Being on the spot when news is breaking has been one of the abiding tenets of my long career as a photojournalist. And last week’s dramatic Pacific Palisades fires in the Santa Monica Mountains proved an irresistible draw. I just had to load up the gear and get on the road.
The fires were also an opportunity to put two of my recent telephoto lens acquisitions through their paces. Sigma makes both. I am increasingly impressed by both the build quality and performance of Sigma’s current lineup. The two lenses in question are the Sigma Contemporary 100-400 F6-6.3 DG DN OS for L-Mount and the Sigma Sports 60-600 F4.5-6.3 DG OS HSM for Nikon.
I headed over to the danger zone with a friend, the Chinese photojournalist Quian Weizhong—it’s always a good idea to have company in case something unexpected happens in these fast-changing and unpredictable fires.
When we arrived, we were not allowed to get close to the fire line. So we sought out a high point, and that’s where the amazing L-mount 100-400 mm lens came into play. I also carried a Nikon-mount Sigma 60-600 mm Sports lens, but the 100-400 worked marvellously.
These two Sigma lenses are my go-to for almost everything I do these days. The 100-400 is also much lighter than competitive telephotos, so it is easier to carry. Yet, it still has a useful range and benefits from optical stabilisation—something which is particularly useful since I am using the Typ 601 SL rather than the later SL2 with in-body stabilisation.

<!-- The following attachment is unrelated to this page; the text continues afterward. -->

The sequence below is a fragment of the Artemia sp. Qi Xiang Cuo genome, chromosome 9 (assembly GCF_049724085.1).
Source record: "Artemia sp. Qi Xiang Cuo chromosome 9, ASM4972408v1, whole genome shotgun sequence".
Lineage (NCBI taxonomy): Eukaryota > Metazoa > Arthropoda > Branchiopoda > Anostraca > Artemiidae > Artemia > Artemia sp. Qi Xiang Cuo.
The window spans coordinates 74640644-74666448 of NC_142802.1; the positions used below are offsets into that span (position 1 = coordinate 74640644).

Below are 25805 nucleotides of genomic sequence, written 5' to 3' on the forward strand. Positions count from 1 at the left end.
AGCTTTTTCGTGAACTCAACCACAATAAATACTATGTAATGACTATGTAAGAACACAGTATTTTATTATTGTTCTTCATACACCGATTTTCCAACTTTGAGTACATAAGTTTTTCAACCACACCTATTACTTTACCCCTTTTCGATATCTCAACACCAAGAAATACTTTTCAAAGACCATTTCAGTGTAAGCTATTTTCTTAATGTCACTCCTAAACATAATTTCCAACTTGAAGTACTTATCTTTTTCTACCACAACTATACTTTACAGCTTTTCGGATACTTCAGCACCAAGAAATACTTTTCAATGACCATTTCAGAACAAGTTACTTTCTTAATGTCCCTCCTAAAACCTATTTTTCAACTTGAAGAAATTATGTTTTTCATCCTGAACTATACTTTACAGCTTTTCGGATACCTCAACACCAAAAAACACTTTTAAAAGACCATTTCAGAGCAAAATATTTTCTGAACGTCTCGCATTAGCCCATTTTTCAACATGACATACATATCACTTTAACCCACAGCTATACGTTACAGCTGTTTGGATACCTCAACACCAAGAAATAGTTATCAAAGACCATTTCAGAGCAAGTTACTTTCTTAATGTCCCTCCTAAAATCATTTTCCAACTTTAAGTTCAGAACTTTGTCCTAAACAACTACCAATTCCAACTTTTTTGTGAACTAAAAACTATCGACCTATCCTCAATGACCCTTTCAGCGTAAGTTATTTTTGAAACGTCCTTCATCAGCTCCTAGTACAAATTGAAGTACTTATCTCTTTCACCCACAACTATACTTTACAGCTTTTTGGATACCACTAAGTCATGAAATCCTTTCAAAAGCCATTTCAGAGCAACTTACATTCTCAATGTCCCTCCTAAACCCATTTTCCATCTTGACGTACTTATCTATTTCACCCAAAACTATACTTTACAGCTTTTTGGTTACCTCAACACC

Overall, I am delighted with the results from these two lenses, and not just for the dramatic fire shots. It also comes into its own for candid wildlife photography, as you can see below. When setting out on a wildlife mission, I usually travel with my long-time friend and community news photojournalist, Raul Roa, who also happens to be the photo editor at the Los Angeles Times Daily Pilot.
This year, we’ve planned outings to capture some of the rarer creatures around, including California Condors and the California endemic Yellow-billed magpie. Raul has been using a Canon-mount Sigma 60-600 for more than two years now, and he’s done some amazing with it.
Whichever way you look at it, this is a thoroughly versatile telephoto for L-mount. Use it on Leica’s APS-C CL or TL2, and you get a 50-per-cent longer range—in this case, from 150 to 600mm. And, if you stay with the full-frame sensor of the SL or SL2, Sigma provides two teleconverters. The TC-1401 produces a focal range of 140-560 mm at f/7-9, while the TC-2001 expands the range to 200-800 mm at f/10-12.6. Incidentally, similar teleconverters are available for the Nikon-mount 60-600 mm.
Both these lenses work well for daylight photography as long as you know how to use them, and they are some of the best you can get. I would certainly recommend the L-mount Sigma lenses to anyone who cannot justify paying the price for Leica lenses but will need excellent performance.
All images ©Nick Ut
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